SUBSTITUTE SHEET 



wo 93/09229 



PCT/US92/09430 



14/32 



FIGURE 4E 



2138 2148 2158 2168 2178 

AGATTTTACA GAGAACAGAA ATCGGGGAAG TGGGGGGAAC GCCTCTGTTC 

2188 2198 2208 2218 2228 

AGTTCATTCC CAGAAGTCCA CAGGACGCAC AGCCCAGGCC ACAGCCAGGG 

2238 2248 2258 2268 2278 

CTCCACGGGG CGCCCTTGTC TCAGTCATTG CTGTTGTATG TTCGTGCTGG 

2288 2298 2308 2318 2328 

AGTTTTGTTG GTGTGAAAAT ACACTTATTT CAGCCAAAAC ATACCATTTC 

2338 2348 2358 2368 2378 

TACACCTCAA TCCTCCATTT GCTGTACTCT TTGCTAGTAC CAAAAGTAGA 

2388 2398 2408 2418 2428 

CTGATTACAC TGRGGTGAGG CTACAAGGGG TGTGTAACCG TGTAACACGT 



2438 2448 2458 2468 2478 

GAAGGCAGTG CTCACCTCTT CTTTACCAGA ACGGTTCTTT GACCAGCACA 

2488 2498 2508 2518 2528 

TTAACTTCTG GACTGCC6GC TCTAGTACCT TTTCAGTAAA GTGGTTCTCT 

2^38 2548 2558 2568' 257R 

GCCTTTTTAC TATACAGCAT ACCACGCCAC AGGGTTAGAaI CCAACGAAGA 

2588 2598 2608 2618 262B 

AAATAAAATG AGGGTGCCCA GCTTATAAGA ATGGTGTTAG GGGGATGAGC 

2638 2648 2658 2668 2678 

ATGCTGTTTA TGAACGGAAA TCATGATTTC CCTGTAGAAA GTGAGGCTCA 

2688 2698 2708 2718 2728 

GATTAAATTT TAGAATATTT TCTAAATGTC TTTTTCACAA TCATGTGACT 



2738 2748 2758 2768 2778 

GGGAAGGCAA TTTCATACTA AACTGATTAA ATAATACATT TATAATCTAC 

2788 2798 2808 2818 2828 

AACTGTTTGC ACTTACAGCT TTTTTTGTAA ATATAAACTA TAATTTATTG 

2838 2848 2858 2868 2878 

TCTATTTTAT ATCTGTTTTG CTGTGGCGTT GGGGGGGGGG CCGGGCTTTT 

2888 2898 2908 2918 

GGGGGGGGGG GTTTGTTTGG GGGGTGTCGT GGTGTGGGCG GGCGG 



SUBSTITUTE SHEET 



wo 93/09229 



15/32 



PCT/US92/09430 



FIGURE 5A 



10 20 30 40 50 

CTGGTATATT TGTGCCTGCT GGAGGTGGAA TTAACAGTAA GAAGGAGAAA 

60 70 80 90 100 

GGGATTGAAT GGACTTACAG GAAGGATTTC AAGTAAATTC AGGGAAACAC 

110 120 130 140 150 

ATTTACTTGA ATAGTACAAC CTAGAGTATT ATTTTACACT AAGACGACAC 

160 170 180 190 200 

AAAAGATGTT AAAGTTATCA CCAAGCTGCC GGACAGATAT ATATTCCAAC 

210 220 230 240 250 

ACCAAGGTGC AGATCAGCAT AGATCTGTGA TTCAGAAATC AGGATTTGTT 

260 270 280 290 300 

TTGGAAAGAG CTCAi^GGGTT GAGAAGAACT CAAAAGCAAG TGAAGATTAC 

310 320 330 340 350 

TTTGGGAACT ACAGTTTATC AGAAGATCAA CTTTTGCTAA TTCAAATACC 

360 370 380 i 390 400 

AAAGGCCTGA TTATCATAAA TTCATATAGG AATGCATAGG TCATCTGATC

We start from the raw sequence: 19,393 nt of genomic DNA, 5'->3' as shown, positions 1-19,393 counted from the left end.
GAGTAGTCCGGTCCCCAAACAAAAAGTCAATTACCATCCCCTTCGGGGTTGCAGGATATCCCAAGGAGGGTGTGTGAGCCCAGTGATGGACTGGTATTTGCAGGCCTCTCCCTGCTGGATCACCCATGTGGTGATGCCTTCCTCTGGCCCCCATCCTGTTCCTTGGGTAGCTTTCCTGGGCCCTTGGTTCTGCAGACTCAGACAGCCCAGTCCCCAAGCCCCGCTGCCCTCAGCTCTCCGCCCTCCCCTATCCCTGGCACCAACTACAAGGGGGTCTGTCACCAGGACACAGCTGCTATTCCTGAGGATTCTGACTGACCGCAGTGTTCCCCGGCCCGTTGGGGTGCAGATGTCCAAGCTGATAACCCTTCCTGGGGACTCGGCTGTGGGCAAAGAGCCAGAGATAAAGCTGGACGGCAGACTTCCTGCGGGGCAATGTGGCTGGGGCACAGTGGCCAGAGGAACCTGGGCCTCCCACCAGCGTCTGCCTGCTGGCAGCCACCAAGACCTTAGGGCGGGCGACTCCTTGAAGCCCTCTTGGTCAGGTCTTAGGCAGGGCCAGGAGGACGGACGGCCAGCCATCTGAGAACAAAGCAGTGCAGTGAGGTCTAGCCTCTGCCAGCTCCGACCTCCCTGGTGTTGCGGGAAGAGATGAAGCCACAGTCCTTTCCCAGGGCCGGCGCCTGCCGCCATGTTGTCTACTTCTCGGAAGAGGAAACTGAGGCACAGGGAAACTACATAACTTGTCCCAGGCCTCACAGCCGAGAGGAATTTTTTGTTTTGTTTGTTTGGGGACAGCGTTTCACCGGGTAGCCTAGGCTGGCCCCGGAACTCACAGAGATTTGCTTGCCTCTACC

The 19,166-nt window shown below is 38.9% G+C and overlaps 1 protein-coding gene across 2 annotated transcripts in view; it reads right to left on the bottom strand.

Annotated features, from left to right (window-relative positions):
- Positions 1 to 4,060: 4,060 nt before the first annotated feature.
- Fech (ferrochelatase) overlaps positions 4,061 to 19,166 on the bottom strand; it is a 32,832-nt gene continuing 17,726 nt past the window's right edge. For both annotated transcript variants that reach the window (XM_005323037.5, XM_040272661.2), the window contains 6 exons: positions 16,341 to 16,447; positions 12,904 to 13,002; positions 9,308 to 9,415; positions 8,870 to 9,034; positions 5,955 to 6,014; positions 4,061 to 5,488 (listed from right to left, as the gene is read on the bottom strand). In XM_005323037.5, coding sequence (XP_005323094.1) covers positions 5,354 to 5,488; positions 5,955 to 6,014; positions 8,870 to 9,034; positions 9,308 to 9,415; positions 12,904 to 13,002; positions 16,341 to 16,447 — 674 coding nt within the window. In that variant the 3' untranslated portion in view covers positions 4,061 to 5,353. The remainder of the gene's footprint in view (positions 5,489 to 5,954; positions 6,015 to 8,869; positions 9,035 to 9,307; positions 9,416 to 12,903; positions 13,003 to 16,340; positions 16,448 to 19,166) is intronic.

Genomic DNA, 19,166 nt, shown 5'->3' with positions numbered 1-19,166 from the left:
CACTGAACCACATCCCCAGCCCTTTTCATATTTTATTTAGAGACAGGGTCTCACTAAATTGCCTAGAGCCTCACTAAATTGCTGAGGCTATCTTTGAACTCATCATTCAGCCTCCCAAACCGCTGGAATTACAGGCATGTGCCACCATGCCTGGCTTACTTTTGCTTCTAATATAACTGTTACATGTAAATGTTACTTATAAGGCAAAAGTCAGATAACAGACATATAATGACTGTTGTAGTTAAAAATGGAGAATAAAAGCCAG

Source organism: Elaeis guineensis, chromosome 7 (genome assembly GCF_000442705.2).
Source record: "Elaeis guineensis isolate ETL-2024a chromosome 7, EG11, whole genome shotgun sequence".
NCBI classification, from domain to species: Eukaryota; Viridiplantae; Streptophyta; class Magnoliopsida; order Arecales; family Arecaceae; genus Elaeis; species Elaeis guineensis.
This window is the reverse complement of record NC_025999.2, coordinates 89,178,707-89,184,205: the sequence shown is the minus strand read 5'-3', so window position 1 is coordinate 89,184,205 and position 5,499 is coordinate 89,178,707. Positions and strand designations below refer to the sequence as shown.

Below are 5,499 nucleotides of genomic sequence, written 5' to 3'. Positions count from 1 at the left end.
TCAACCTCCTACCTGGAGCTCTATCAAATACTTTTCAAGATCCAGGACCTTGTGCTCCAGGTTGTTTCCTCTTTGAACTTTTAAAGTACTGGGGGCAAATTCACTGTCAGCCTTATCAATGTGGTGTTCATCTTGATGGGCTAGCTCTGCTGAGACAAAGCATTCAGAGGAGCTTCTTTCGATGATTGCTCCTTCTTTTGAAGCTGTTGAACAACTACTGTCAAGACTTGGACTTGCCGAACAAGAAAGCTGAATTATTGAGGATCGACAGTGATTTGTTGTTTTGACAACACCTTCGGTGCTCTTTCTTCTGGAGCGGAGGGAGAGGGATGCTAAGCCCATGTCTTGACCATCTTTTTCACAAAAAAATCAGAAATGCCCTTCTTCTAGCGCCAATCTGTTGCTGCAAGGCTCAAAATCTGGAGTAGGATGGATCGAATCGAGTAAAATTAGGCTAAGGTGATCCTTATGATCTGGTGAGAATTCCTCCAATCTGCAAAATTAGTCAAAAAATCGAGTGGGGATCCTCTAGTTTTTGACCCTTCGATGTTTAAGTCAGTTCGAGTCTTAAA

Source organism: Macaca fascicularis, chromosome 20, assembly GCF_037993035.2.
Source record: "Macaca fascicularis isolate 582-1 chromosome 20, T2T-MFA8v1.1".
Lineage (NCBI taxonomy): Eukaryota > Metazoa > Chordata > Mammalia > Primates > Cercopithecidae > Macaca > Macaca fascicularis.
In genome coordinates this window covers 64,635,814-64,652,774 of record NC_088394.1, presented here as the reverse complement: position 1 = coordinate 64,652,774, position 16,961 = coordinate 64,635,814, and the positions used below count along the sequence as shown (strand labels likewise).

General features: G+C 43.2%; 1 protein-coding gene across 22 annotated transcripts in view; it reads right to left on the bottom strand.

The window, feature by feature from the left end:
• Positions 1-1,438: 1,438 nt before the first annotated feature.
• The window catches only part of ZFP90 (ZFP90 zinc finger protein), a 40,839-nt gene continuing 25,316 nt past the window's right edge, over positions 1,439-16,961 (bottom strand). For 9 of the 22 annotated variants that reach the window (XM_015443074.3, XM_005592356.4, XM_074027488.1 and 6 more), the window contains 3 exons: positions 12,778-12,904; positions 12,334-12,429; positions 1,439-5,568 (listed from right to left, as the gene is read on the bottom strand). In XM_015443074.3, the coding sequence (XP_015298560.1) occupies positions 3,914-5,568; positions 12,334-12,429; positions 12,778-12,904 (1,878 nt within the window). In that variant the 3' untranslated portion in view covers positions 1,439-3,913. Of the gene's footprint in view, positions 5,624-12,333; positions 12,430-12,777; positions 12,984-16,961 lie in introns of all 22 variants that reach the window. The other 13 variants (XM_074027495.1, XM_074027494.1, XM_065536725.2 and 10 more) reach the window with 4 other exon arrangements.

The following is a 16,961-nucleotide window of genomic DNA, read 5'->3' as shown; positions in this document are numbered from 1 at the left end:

410 420 430 ^ 440 450 

AAATAATATT AGCCGTCTTC TGCTACATCA ATGCAGCAAA AACTCTTAAC 

460 470 480 490 500 

AACTGTGGAT AATTGGAAAT CTGAGTTTCA GCTTTCTTAG AAATAACTAC 

510 520 530 540 550 

TCTTGACATA TTCCAAAATA TTTAAAATAG GACAGGAAAA TCGGTGAGGA 

560 570 580 590 600 

TGTTGTGCTC AGAAATGTCA CTGTCATGAA AAATAGGTAA ATTTGTTTTT 

610 620 630 640 650 

TCAGCTACTG GGAAACTGTA CCTCCTAGAA CCTTAGGTTT TTTTTTTTTT 

660 670 680 690 700 

AAGAGGACAA GAAGGACTAA AAATATCAAC TTTTGCTTTT GGACAAAA 



SUBSTITUTE SHEET 



wo 93/09229 



PCT/US92/09430 



16/32 



FIGURE 5B 



701 710 719 728 737 

ATG CAT CTG ACT GTA TTT TTA CTT AAG GGT ATT GTG GGT TTC CTC 

MET His Leu Thr Val Phe Leu Leu Lys Gly lie Val Gly Phe Leu 

(1) 

746 755 764 773 782 

TGG AGC TGC TGG GTT CTA GTG GGT TAT GCA AAA GGA GGT TTG GGA 

Trp Ser Cys Trp Val Leu Val Gly Tyr Ala Lys Gly Gly Leu Gly 

791 800 809 818 827 

GAC AAT CAT GTT CAC TCC AGT TTT ATT TAT AGA AGA CTA CGG AAC 

Asp Asn His Val ftis Ser Ser Phe lie Tyr Arg Arg Leu Arg Asn 

836 845 854 863 872 

CAC GAA AGA CGG GAA ATA CAA AGG GAA ATT CTC TCT ATC TTG GGT 

His Glu Arg Arg Glu lie Gin Arg Glu lie Leu Ser lie Leii Gly 

i 

881 890 899 908 917 

TTG CCT CAC AGA CCC AGA CCA TTT TCA CCT GGA AAA ATG ACC AAT 

Leu Pro His Arg Pro Arg Pro Phe Ser Pro Gly Lys Gin Ala Ser 

926 935 944 953 962 

CAA GCG TCC TCT GCA CCT CTC TTT ATG CTG GAT CTC TAC AAT GCC 

Ser Ala Pro Leu Phe MET Leu Asp Leu Tyr Asn Ala MET Thr Asn 

971 980 989 998 100*7 

GAA GAA AAT CCT GAA GAG TCG GAG TAC TCA GTA AGG GCA TCC TTG 

Glu Glu Asn Pro Glu Glu Ser Glu Tyr Ser Val Arg Ala Ser Leu 

1016 1025 1034 1043 1052 

GCA GAA GAG ACC AGA GGG GCA AGA AAG GGh TAC CCA GCC TCT CCC 
Ala Glu Glu Thr Arg Gly Ala Arg Lys Gly Tyr Pro Ala Ser Pro 

1061 1070 1079 1088 1097 

AAT GGG TAT CCT CGT CGC ATA CAG TTA TCT CGG ACG ACT CCT CTG 
Asn Gly Tyr Pro Arg Arg lie Gin Leu Ser Arg Thr Thr Pro Leu 

1106 1115 1124 1133 1142 

ACC ACC CAG AGT CCT CCT CTA GCC AGC CTC CAT CAT ACC AAC TTT 
Thr Thr Gin Ser Pro Pro Leu Ala Ser Leu His Asp Thr Asn Phe 

1151 1160 1169 1178 1187 

CTG AAT GAT GCT GAC ATG GTC ATG AGC TTT GTC AAC TTA GTT GAA 
Leu Asn Asp Ala Asp MET Val MET Ser Phe Val Asn Leu Val Glu 

1196 1205 1214 1223 1232 

AGA GAC AAG GAT TTT TCT CAC CAG CGA AGG CAT TAC AAA GAA TTT 
Arg Asp Lys Asp Phe Ser His Gin Arg Arg His Tyr Lys Glu Phe 



SUBSTITUTE SHEET 



wo 93/09229 



17/32 



PCr/US92/09430 



FIGURE 5C 



1241 1250 1259 1268 1277 

CGA TTT GAT CTT ACC CAA ATT CCT CAT GGA GAG GCA GTG ACA GCA 
Arg Phe Asp Leu Thr Gin He Pro His Gly Glu Ala Val Thr Ala 

1286 1295 1304 1313 1322 

GCT GAA TTC CGG ATA TAG AAG GAG CGG AGC AAC AAC CGA TTT GAA